### Relative Atomic Mass (Ar)

- The size of atoms is so tiny that we can’t really compare their masses in conventional units such as kilograms or grams, so a unit called the relative atomic mass (
*A*_{r}) is used - The
**relative****atomic****mass**unit is equal to 1/12th the mass of a carbon-12 atom - All other elements are measured by comparison to the mass of a carbon-12 atom and since these are ratios, the relative atomic mass has no units
- For example, hydrogen has a relative atomic mass of 1, meaning that 12 atoms of hydrogen would have exactly the same mass as 1 atom of carbon

### Calculating Ar

- The relative atomic mass of each element is calculated from the
**mass number**and**relative abundances**of all the isotopes of a particular element - The equation below is used where the top line of the equation can be extended to include the number of different isotopes of a particular element present.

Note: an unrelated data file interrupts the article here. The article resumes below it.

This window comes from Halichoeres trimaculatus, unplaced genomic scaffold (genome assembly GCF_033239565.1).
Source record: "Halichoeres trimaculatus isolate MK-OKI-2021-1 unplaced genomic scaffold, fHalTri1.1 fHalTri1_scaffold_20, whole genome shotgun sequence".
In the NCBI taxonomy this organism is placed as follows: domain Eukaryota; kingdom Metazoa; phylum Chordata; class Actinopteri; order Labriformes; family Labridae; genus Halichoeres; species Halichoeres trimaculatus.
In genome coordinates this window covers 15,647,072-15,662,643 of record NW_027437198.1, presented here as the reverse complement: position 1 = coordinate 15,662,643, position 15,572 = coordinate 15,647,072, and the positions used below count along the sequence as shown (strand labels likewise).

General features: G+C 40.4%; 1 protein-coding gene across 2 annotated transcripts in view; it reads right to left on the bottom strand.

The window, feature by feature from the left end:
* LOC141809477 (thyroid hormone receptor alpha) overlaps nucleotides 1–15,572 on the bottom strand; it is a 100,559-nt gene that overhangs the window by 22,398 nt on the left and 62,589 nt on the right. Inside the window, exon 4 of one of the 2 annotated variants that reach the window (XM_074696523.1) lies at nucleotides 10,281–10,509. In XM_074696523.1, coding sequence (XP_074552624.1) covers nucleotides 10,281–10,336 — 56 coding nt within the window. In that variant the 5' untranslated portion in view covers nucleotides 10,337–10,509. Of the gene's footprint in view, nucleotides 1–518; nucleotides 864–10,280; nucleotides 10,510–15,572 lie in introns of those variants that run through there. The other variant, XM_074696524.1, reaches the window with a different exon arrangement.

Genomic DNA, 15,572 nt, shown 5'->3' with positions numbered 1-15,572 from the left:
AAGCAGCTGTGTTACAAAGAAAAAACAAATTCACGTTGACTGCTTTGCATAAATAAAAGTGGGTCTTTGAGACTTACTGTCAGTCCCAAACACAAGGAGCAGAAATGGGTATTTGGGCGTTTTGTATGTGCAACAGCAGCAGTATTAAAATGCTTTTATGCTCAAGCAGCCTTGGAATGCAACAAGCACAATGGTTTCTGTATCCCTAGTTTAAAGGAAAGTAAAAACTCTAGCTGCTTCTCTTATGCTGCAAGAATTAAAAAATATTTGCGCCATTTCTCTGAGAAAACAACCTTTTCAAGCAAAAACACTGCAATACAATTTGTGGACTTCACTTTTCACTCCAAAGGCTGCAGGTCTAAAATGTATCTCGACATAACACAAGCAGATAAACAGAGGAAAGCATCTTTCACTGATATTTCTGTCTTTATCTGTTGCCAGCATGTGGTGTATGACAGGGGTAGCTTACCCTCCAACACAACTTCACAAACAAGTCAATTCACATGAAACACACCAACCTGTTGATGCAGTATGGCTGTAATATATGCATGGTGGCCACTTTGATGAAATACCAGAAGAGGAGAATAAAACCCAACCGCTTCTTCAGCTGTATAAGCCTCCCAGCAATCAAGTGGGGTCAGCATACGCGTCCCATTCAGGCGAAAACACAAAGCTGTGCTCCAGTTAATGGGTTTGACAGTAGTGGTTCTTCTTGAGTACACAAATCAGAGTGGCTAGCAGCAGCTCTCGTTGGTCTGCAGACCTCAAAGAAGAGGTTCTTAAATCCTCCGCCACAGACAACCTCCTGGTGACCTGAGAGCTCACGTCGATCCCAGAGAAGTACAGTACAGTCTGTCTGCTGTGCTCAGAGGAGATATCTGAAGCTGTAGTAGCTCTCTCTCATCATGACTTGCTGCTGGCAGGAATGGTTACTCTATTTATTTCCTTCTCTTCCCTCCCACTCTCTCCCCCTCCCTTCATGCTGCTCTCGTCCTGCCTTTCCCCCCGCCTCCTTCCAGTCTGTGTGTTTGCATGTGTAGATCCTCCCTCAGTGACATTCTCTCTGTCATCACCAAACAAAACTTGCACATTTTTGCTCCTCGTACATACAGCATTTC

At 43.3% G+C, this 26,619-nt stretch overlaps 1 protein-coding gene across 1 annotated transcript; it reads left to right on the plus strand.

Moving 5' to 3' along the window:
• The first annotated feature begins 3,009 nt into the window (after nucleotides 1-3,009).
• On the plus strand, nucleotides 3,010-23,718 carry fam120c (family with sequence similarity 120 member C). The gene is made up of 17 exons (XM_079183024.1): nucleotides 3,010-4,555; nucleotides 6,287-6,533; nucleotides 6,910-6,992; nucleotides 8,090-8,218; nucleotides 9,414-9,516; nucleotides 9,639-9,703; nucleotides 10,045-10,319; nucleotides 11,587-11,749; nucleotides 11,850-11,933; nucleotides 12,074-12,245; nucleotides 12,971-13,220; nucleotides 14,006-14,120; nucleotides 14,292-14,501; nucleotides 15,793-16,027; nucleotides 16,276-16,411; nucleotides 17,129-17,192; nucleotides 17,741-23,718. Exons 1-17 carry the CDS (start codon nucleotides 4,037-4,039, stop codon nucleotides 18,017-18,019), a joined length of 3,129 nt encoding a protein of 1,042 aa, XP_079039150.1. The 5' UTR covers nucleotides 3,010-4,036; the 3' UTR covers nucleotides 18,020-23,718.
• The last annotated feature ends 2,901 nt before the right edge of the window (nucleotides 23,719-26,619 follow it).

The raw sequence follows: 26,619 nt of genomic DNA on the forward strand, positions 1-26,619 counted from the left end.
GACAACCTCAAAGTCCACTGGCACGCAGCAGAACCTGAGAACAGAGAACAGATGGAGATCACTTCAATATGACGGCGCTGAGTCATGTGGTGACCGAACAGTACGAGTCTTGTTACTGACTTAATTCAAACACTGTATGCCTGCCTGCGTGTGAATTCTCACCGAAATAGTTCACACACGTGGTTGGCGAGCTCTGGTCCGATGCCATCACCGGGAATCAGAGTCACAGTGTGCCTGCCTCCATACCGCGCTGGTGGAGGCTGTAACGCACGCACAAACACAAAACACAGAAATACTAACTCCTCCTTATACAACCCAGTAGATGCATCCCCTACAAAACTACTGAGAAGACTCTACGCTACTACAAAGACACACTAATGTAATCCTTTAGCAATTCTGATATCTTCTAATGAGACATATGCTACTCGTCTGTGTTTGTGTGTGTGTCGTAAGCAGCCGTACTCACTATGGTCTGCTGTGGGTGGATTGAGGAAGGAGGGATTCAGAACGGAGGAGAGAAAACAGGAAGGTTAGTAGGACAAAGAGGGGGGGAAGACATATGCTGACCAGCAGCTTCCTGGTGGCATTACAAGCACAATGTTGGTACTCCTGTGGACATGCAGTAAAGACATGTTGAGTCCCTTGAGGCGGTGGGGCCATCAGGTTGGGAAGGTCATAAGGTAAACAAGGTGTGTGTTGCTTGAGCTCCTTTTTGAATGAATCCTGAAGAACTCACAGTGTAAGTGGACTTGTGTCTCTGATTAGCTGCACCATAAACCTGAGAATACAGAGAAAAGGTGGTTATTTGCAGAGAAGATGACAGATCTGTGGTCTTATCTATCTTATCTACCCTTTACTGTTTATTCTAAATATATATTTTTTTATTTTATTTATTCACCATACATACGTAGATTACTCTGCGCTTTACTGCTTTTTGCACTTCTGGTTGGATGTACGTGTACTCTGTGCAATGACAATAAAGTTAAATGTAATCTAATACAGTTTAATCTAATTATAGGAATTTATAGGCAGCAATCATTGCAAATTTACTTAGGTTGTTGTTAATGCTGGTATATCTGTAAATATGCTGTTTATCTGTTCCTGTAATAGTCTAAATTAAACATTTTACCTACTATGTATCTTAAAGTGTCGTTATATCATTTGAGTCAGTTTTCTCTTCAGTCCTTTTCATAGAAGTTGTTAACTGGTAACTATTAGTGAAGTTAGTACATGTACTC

- So if there were 3 isotopes present then the top line of the equation would read:(% of isotope A x mass of isotope A) + (% of isotope B x mass of isotope B) + (% of isotope C x mass of isotope C)

#### Worked example

The table shows information about the isotopes in a sample of rubidium with 72% ^{85}Rb and 28% ^{87}Rb

Use information from the table to calculate the relative atomic mass of this sample of rubidium. Give your answer to one decimal place:

** **( 72 x 85 ) + ( 28 x 87 ) ÷ 100 = 85.6

Relative atomic mass = 85.6

#### Exam Tip

Isotopes are easy to recognize from their notation as they have the same symbol but different mass numbers.

For example, the two stable isotopes of copper are ^{63}Cu and ^{65}Cu